The /etc/my.cnf file has default configurations for MariaDB, such as the data directory, socket bindings, and log and error file location.

In this example, we will explain to install a MariaDB database server.

1. Install MariaDB on serverX with the yum command.

# yum groupinstall mariadb mariadb-client -y

2. Start the MariaDB service on serverX with the systemctl command.

# systemctl start mariadb

3. Enable the MariaDB service to start at boot on serverX.

# systemctl enable mariadb

4. Verify the status of the service on serverX.

# systemctl status mariadb

The status option reports some attributes, if the database is started:

  • Loaded — Shows if this service is loaded and enabled.
  • Active — Shows if this service is activated.
  • Main PID — Shows the main process ID from this service.
  • CGroup — Shows all processes that belong to this service.

Improve MariaDB Installation Security

MariaDB provides a program to improve security from the baseline install state. Run mysql_secure_installation without arguments:

# mysql_secure_installation

This program enables improvement of MariaDB security in the following ways:

  • Sets a password for root accounts.
  • Removes root accounts that are accessible from outside the local host.
  • Removes anonymous-user accounts.
  • Removes the test database.

The script is fully interactive and will prompt for each step in the process.

Mariadb And Networking

MariaDB can be configured to be accessed remotely, or limited to just local connections.

In the first scenario, the database can only be accessed locally. Security is greatly improved, because the records will only be accessed from applications that are on the same server. The disadvantage is that the server will share the same resources with other services, and this may impact performance in the database server.

In the second scenario, the database can be accessed remotely. In this case, safety decreases because another port is opened on the server, which may result in an attack. On the other hand, the performance of the server increases by not having to share resources. When MariaDB is accessed remotely, by default, the server listens for TCP/IP connections on all available interfaces on port 3306.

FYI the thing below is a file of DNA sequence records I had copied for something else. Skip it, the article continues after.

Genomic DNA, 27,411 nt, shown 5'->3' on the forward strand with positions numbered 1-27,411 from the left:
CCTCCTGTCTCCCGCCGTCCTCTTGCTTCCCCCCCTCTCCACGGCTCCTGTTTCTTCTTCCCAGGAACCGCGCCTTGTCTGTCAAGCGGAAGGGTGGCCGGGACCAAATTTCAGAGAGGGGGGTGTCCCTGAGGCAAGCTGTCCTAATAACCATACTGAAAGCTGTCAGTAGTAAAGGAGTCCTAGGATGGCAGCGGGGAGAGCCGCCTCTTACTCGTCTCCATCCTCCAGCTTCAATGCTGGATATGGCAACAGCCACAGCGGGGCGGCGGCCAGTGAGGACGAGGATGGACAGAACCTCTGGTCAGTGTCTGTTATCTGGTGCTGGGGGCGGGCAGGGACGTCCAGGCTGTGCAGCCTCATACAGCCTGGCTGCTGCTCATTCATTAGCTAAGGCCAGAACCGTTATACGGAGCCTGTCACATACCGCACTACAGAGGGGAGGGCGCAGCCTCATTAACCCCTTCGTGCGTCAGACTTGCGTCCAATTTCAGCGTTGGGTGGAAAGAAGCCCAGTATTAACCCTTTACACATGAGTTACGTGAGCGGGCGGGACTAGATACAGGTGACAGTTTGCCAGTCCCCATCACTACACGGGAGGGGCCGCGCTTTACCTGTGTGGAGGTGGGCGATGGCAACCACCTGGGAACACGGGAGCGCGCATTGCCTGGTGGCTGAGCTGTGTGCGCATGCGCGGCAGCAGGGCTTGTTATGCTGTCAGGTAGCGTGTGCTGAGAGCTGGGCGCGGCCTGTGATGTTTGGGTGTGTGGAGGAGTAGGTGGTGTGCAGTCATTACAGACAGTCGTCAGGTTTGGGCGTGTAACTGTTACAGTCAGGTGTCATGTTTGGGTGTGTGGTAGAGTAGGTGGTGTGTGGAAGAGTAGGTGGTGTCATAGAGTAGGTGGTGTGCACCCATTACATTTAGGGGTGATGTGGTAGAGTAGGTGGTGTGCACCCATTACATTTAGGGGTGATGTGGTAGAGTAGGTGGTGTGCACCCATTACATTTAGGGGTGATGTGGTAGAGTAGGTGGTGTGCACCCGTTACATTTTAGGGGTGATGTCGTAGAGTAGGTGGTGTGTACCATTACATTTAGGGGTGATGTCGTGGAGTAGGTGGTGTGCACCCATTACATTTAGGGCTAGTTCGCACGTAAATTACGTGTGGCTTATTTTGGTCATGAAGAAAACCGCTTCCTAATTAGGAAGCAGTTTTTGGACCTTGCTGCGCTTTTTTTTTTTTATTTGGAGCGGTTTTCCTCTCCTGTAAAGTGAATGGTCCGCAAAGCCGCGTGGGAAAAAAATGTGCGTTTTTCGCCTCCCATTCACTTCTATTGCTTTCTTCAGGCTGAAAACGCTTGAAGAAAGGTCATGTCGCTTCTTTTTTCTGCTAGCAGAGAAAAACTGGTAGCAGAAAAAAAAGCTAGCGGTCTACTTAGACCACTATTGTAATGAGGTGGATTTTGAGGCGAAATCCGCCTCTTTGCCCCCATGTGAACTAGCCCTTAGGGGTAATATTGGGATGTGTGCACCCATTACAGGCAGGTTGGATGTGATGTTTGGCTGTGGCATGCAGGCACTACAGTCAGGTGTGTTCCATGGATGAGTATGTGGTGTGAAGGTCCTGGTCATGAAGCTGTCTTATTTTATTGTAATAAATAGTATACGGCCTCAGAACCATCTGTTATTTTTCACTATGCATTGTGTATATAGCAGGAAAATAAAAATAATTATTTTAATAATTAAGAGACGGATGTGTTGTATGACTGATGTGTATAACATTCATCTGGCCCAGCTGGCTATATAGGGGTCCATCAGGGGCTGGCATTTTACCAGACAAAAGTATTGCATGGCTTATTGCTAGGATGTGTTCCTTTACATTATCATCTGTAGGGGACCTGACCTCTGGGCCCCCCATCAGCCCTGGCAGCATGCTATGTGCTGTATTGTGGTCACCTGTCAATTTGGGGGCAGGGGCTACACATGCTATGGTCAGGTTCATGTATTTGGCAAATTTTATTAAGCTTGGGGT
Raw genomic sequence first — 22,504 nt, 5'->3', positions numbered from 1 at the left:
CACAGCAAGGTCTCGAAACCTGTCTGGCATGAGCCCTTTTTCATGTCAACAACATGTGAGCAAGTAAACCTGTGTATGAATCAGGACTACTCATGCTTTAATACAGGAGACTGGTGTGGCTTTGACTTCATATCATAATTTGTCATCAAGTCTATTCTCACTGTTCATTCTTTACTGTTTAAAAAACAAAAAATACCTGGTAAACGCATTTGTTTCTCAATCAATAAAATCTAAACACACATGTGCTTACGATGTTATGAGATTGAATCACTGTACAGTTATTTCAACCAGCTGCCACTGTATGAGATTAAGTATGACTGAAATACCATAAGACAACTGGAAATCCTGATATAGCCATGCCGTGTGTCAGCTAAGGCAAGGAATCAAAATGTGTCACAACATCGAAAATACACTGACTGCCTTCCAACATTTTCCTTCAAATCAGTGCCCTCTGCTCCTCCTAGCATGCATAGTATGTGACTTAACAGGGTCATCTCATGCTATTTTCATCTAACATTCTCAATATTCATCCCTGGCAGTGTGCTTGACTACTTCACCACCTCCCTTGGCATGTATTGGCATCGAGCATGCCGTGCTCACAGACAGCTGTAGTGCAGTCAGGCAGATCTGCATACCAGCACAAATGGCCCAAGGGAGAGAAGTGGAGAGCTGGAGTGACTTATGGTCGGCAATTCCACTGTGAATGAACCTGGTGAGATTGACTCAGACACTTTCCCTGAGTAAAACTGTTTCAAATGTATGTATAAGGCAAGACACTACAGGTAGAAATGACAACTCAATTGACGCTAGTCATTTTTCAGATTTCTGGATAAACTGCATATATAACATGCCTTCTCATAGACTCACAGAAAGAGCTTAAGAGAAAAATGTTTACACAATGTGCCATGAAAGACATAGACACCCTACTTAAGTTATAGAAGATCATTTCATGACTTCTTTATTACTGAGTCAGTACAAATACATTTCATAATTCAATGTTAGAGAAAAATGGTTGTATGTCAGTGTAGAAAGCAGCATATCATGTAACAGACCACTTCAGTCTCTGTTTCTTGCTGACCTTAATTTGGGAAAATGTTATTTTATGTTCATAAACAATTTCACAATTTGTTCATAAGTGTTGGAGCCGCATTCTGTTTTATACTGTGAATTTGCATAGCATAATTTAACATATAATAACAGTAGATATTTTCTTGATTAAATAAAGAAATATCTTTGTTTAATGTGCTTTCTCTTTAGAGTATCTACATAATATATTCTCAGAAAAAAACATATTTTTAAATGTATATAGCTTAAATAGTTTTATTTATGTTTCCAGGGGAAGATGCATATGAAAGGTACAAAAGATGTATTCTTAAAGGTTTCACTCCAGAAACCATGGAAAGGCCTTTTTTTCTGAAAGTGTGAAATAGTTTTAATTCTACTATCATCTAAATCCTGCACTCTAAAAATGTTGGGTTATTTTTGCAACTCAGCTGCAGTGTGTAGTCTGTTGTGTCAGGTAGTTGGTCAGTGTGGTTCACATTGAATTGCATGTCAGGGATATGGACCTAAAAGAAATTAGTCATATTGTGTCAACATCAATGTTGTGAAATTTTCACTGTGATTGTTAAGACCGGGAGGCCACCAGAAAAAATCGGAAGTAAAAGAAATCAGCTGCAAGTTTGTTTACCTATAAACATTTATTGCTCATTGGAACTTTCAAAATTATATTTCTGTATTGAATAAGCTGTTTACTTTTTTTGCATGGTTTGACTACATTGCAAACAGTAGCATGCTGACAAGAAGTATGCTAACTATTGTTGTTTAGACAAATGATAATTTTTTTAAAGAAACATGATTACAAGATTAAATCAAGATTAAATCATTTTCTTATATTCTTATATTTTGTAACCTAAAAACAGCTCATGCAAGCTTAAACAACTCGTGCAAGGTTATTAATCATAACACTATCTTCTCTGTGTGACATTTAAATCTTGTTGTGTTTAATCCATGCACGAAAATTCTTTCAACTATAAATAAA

Configuring MariaDB networking

MariaDB network configuration directives are found in the **/etc/my.cnf **file, under the [mysqld] section.


The server will listen based on this directive. Only one value may be entered. Possible values are:

  • Host name
  • IPv4 address
  • IPv6 address
  • Set this value to :: to connect to all available addresses (IPv6 and IPv4), or leave blank (or set to for all IPv4 addresses.


If set to 1, the server will listen only for local clients. All interaction with the server will be through a socket, located by default at /var/lib/mysql/mysql.sock. This location can be changed with a socket value in /etc/my.cnf.

Be aware that if networking is shut off in this manner, this disables connections via localhost as well. The MySQL client can still make local connections through the socket file automatically.


Port to listen on for TCP/IP connections. For remote access, the firewall needs to be modified. Fortunately, it is a known service, so it can be simply added via:

# firewall-cmd --permanent --add-service=mysql
# firewall-cmd --reload